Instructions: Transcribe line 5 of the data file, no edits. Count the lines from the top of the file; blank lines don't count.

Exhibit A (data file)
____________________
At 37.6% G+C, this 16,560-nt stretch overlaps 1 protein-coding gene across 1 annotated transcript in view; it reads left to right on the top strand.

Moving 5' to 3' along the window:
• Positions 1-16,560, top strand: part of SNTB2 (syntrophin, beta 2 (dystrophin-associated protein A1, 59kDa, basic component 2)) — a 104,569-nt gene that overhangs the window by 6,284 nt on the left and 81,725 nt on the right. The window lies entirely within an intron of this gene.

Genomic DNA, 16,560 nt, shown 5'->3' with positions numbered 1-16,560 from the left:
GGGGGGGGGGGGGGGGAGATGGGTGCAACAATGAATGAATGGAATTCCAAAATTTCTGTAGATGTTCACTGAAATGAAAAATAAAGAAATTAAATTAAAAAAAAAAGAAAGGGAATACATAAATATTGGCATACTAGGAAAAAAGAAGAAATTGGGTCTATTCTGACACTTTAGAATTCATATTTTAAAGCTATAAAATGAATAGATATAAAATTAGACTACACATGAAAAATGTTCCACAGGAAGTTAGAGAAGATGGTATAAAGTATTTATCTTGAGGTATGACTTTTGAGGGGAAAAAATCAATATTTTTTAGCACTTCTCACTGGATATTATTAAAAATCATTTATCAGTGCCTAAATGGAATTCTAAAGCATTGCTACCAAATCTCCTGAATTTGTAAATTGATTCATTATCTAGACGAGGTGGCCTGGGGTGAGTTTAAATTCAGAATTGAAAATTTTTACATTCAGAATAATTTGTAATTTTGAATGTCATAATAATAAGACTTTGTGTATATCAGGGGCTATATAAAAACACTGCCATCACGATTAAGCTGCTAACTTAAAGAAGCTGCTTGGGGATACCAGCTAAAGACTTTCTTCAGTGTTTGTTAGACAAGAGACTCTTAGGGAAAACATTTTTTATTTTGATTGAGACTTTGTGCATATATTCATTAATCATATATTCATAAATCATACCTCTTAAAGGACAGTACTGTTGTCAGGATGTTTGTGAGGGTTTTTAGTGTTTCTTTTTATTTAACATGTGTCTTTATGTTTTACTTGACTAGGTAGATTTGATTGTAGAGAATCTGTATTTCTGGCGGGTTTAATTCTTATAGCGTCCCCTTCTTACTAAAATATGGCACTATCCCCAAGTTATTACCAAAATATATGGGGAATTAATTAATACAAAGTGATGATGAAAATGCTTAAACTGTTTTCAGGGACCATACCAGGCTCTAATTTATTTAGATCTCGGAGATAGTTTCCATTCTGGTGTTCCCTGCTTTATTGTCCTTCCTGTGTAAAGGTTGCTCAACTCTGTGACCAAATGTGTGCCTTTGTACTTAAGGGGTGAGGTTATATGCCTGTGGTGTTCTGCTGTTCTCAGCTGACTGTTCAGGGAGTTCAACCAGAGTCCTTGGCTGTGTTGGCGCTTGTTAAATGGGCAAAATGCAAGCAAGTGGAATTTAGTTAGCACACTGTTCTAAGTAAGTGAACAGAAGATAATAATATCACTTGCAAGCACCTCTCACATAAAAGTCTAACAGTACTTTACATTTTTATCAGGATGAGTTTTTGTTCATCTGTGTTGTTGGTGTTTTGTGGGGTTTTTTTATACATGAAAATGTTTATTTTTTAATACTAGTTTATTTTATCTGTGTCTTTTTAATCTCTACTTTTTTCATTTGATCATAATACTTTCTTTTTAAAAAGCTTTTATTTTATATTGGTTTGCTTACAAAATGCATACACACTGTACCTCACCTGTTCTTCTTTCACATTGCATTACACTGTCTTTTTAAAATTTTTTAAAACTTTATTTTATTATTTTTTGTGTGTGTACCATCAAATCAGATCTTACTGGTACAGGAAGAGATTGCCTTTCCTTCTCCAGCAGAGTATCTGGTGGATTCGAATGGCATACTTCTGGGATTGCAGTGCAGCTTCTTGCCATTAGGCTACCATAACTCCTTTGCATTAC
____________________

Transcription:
GGGGGGGGGGGGGGGGAGATGGGTGCAACAATGAATGAATGGAATTCCAAAATTTCTGTAGATGTTCACTGAAATGAAAAATAAAGAAATTAAATTAAAAAAAAAAGAAAGGGAATACATAAATATTGGCATACTAGGAAAAAAGAAGAAATTGGGTCTATTCTGACACTTTAGAATTCATATTTTAAAGCTATAAAATGAATAGATATAAAATTAGACTACACATGAAAAATGTTCCACAGGAAGTTAGAGAAGATGGTATAAAGTATTTATCTTGAGGTATGACTTTTGAGGGGAAAAAATCAATATTTTTTAGCACTTCTCACTGGATATTATTAAAAATCATTTATCAGTGCCTAAATGGAATTCTAAAGCATTGCTACCAAATCTCCTGAATTTGTAAATTGATTCATTATCTAGACGAGGTGGCCTGGGGTGAGTTTAAATTCAGAATTGAAAATTTTTACATTCAGAATAATTTGTAATTTTGAATGTCATAATAATAAGACTTTGTGTATATCAGGGGCTATATAAAAACACTGCCATCACGATTAAGCTGCTAACTTAAAGAAGCTGCTTGGGGATACCAGCTAAAGACTTTCTTCAGTGTTTGTTAGACAAGAGACTCTTAGGGAAAACATTTTTTATTTTGATTGAGACTTTGTGCATATATTCATTAATCATATATTCATAAATCATACCTCTTAAAGGACAGTACTGTTGTCAGGATGTTTGTGAGGGTTTTTAGTGTTTCTTTTTATTTAACATGTGTCTTTATGTTTTACTTGACTAGGTAGATTTGATTGTAGAGAATCTGTATTTCTGGCGGGTTTAATTCTTATAGCGTCCCCTTCTTACTAAAATATGGCACTATCCCCAAGTTATTACCAAAATATATGGGGAATTAATTAATACAAAGTGATGATGAAAATGCTTAAACTGTTTTCAGGGACCATACCAGGCTCTAATTTATTTAGATCTCGGAGATAGTTTCCATTCTGGTGTTCCCTGCTTTATTGTCCTTCCTGTGTAAAGGTTGCTCAACTCTGTGACCAAATGTGTGCCTTTGTACTTAAGGGGTGAGGTTATATGCCTGTGGTGTTCTGCTGTTCTCAGCTGACTGTTCAGGGAGTTCAACCAGAGTCCTTGGCTGTGTTGGCGCTTGTTAAATGGGCAAAATGCAAGCAAGTGGAATTTAGTTAGCACACTGTTCTAAGTAAGTGAACAGAAGATAATAATATCACTTGCAAGCACCTCTCACATAAAAGTCTAACAGTACTTTACATTTTTATCAGGATGAGTTTTTGTTCATCTGTGTTGTTGGTGTTTTGTGGGGTTTTTTTATACATGAAAATGTTTATTTTTTAATACTAGTTTATTTTATCTGTGTCTTTTTAATCTCTACTTTTTTCATTTGATCATAATACTTTCTTTTTAAAAAGCTTTTATTTTATATTGGTTTGCTTACAAAATGCATACACACTGTACCTCACCTGTTCTTCTTTCACATTGCATTACACTGTCTTTTTAAAATTTTTTAAAACTTTATTTTATTATTTTTTGTGTGTGTACCATCAAATCAGATCTTACTGGTACAGGAAGAGATTGCCTTTCCTTCTCCAGCAGAGTATCTGGTGGATTCGAATGGCATACTTCTGGGATTGCAGTGCAGCTTCTTGCCATTAGGCTACCATAACTCCTTTGCATTAC